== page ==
Yan Bao, associate professor in accounting in FSU’s College of Business, also had the opportunity to learn more about education in China this past semester while on a sabbatical in Shanghai as the Senior Visiting Scholar in the School of Management at Fudan University. She held the position of Deloitte Chair Professor funded by the Deloitte Touche Tohmatsu Certified Public Accountants Ltd. in the Chinese Mainland, and was in China from July 3 through December 16 advising Chinese doctoral and master’s students for their research work.

“Teaching and doing research in China is a valuable experience for me to have a better and more updated understanding of Chinese students and Chinese culture,” Bao said. “In the future, when I have Chinese students in my MBA class, I will be able to handle a diversified classroom setting better.”

Bao earned her B.S. and M.S. in economics from China’s Xiamen University and wanted to do her sabbatical at Fudan University because it allowed her to reconnect with her undergraduate research advisor and work with him on a few research projects. And as she eventually learned, it was also a valuable opportunity to share ideas not just with Chinese colleagues, but with other international faculty.

“At Fudan University, I attended academic seminars every week. Many of these seminars were presented by professors from all over the world. In addition, Fudan University has developed various MBA/EMBA programs with Hong Kong, the United States, Norway and other countries,” Bao said. “I saw students from other countries take classes at Fudan. I saw Chinese students go to study overseas and Chinese professors go to visit universities internationally.”

In addition to Fudan, like Stephenson, Bao also visited Hunan Normal University, where she presented one of her academic articles, conducted an open house for FSU’s College of Business and met with the deans of HNU’s College of Commerce to discuss expanding the relationship between HNU and FSU.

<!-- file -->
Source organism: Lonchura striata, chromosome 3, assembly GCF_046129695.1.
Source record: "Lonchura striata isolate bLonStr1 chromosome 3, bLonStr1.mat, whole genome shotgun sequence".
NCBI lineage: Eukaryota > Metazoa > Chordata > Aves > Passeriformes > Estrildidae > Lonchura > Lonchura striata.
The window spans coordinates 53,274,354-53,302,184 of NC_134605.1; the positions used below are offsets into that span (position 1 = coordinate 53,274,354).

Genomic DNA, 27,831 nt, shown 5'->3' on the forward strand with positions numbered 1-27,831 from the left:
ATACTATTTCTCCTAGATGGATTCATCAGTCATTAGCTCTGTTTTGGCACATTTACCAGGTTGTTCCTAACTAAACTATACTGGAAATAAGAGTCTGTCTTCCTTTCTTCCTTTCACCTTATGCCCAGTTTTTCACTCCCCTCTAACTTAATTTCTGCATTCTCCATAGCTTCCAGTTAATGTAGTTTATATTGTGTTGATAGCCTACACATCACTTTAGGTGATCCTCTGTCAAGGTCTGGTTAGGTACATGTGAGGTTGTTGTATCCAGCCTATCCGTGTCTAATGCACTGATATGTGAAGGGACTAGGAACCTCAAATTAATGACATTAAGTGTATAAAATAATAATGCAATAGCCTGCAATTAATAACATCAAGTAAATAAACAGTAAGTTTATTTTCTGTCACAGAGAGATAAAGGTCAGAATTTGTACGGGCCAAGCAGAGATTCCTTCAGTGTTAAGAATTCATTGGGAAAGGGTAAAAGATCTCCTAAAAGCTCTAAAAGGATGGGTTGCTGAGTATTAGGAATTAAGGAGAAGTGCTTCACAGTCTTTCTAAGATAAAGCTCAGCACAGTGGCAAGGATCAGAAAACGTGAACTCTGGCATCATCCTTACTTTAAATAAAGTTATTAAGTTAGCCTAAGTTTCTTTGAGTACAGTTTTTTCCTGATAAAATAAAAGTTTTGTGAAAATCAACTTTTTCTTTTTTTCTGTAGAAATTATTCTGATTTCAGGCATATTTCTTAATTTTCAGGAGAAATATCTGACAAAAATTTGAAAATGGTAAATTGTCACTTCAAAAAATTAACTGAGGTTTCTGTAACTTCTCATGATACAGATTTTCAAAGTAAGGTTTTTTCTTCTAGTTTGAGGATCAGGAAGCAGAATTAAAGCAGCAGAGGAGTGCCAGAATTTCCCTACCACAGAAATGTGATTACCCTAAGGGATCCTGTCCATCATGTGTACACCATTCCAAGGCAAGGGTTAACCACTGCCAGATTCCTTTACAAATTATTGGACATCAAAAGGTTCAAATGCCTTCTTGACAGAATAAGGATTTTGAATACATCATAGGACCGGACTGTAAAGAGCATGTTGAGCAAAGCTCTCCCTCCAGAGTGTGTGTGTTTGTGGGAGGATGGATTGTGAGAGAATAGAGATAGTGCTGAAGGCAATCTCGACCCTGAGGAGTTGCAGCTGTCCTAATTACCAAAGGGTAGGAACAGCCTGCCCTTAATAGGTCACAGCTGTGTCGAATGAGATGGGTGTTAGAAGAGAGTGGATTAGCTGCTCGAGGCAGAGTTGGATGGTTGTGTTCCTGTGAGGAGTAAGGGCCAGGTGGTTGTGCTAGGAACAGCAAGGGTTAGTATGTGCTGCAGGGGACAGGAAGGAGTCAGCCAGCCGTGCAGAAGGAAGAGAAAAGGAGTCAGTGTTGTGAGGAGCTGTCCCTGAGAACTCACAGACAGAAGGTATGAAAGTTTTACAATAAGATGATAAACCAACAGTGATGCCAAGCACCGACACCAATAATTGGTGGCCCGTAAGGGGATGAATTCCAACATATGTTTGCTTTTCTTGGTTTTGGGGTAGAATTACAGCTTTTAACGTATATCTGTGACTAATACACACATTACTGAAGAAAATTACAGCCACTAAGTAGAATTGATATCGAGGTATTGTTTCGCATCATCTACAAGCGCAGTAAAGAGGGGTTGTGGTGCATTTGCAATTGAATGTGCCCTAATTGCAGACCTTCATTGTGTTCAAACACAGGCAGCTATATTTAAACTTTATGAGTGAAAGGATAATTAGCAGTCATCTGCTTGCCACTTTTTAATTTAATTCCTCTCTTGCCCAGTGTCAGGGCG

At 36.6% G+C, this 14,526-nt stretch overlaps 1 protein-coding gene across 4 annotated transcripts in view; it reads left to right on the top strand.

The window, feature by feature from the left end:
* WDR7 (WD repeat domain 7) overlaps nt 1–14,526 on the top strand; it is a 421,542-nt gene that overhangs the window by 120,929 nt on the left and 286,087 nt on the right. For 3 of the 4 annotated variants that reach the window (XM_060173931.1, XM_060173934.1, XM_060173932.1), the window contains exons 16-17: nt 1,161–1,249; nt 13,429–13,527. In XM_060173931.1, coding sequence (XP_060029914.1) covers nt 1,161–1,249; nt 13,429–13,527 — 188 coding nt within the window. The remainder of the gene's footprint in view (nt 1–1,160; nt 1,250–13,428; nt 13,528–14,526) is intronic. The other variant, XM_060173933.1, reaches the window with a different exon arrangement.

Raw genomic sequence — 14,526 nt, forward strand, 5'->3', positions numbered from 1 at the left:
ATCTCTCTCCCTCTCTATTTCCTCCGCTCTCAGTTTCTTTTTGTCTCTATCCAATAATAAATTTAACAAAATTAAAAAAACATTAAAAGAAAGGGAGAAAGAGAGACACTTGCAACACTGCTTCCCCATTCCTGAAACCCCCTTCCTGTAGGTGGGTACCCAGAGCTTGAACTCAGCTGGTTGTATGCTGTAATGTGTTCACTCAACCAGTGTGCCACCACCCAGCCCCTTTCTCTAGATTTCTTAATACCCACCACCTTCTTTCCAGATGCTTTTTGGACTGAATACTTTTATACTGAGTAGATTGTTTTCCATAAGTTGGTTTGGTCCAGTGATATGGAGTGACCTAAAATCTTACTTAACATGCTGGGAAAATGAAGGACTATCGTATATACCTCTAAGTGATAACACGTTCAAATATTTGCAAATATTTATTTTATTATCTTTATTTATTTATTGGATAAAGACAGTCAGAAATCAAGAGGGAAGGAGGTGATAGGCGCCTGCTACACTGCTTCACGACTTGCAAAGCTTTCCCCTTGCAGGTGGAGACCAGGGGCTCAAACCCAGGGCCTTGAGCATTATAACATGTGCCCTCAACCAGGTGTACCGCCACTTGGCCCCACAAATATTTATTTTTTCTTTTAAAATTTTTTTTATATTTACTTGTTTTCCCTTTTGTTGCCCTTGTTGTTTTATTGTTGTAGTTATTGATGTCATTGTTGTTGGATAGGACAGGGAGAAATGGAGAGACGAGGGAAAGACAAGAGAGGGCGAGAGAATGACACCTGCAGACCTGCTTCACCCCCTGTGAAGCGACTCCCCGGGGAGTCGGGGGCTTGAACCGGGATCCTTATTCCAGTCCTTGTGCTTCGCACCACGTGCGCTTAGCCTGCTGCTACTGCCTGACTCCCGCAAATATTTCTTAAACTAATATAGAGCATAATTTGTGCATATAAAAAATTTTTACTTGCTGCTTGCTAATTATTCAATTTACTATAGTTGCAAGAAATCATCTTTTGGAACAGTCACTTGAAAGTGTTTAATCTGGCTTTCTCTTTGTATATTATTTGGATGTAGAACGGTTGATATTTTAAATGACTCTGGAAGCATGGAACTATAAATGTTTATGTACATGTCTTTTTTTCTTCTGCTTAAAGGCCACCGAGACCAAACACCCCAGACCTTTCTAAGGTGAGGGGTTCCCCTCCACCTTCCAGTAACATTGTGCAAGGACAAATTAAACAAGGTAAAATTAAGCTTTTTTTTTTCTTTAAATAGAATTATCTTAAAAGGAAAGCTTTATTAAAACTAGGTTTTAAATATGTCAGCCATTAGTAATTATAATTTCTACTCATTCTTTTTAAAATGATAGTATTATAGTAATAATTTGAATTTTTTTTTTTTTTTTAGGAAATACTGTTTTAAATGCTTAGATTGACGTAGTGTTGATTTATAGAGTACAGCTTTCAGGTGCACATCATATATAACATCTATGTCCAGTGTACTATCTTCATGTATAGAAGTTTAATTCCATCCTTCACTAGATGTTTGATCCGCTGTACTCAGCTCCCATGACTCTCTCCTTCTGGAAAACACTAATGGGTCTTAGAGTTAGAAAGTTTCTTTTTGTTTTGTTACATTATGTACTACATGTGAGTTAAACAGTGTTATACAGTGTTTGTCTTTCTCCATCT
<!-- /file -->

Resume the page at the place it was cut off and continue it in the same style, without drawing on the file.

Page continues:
“During the meeting, we talked about the potential collaboration between HNU College of Commerce and FSU College of Business, which includes student exchange, faculty exchange, sending FSU business students to HNU for a few weeks’ internship and having FSU business professors teach in HNU’s MBA program,” she said. The meeting also set the stage for HNU to consider the possibility of having Bao as an accounting professor to help develop HNU’s accounting program at the College of Commerce.

In addition to HNU, Bao also visited a new institution in China open to FSU collaboration—the Hunan University of Commerce.

“HUC is very interested in building a 3+2 program with FSU, which means that Chinese students study three years at HUC, and then study two years in FSU’s MBA program,” she said. “I felt that I was talking to the right university, determined to move forward with their outreach efforts, which is a perfect match for what FSU has been looking for.”

Despite her long-standing history with China as a student and scholar, Bao returned with a renewed sense of commitment to and understanding of the Chinese educational culture and China’s interest in the United States.

“China is developing very fast. Students work very hard. They are motivated and dedicated and anxious to experience the rest of the world through studying abroad or having foreign professors teach in China,” Bao said. “In the past, most students had to have scholarships to study overseas. Now more people are getting rich enough to send their kids for overseas education without financial aid. I see a growing need for various ways of developing international higher education in China.”

In addition to HNU, FSU currently has partnerships with Chengdu’s Southwest University for Nationalities, Sichuan Normal University and Sichuan College of Education. The agreements lay the groundwork for collaboration in the specific areas of faculty, student and cultural exchanges and joint research and development programs.

To learn more about the ongoing work at FSU’s Center for International Education, call 301-687-4714.

Situated in the mountains of Allegany County, Frostburg State University is one of the 13 institutions of the University System of Maryland. FSU is a comprehensive, residential regional university and serves as an educational and cultural center for Western Maryland. To learn more about FSU, visit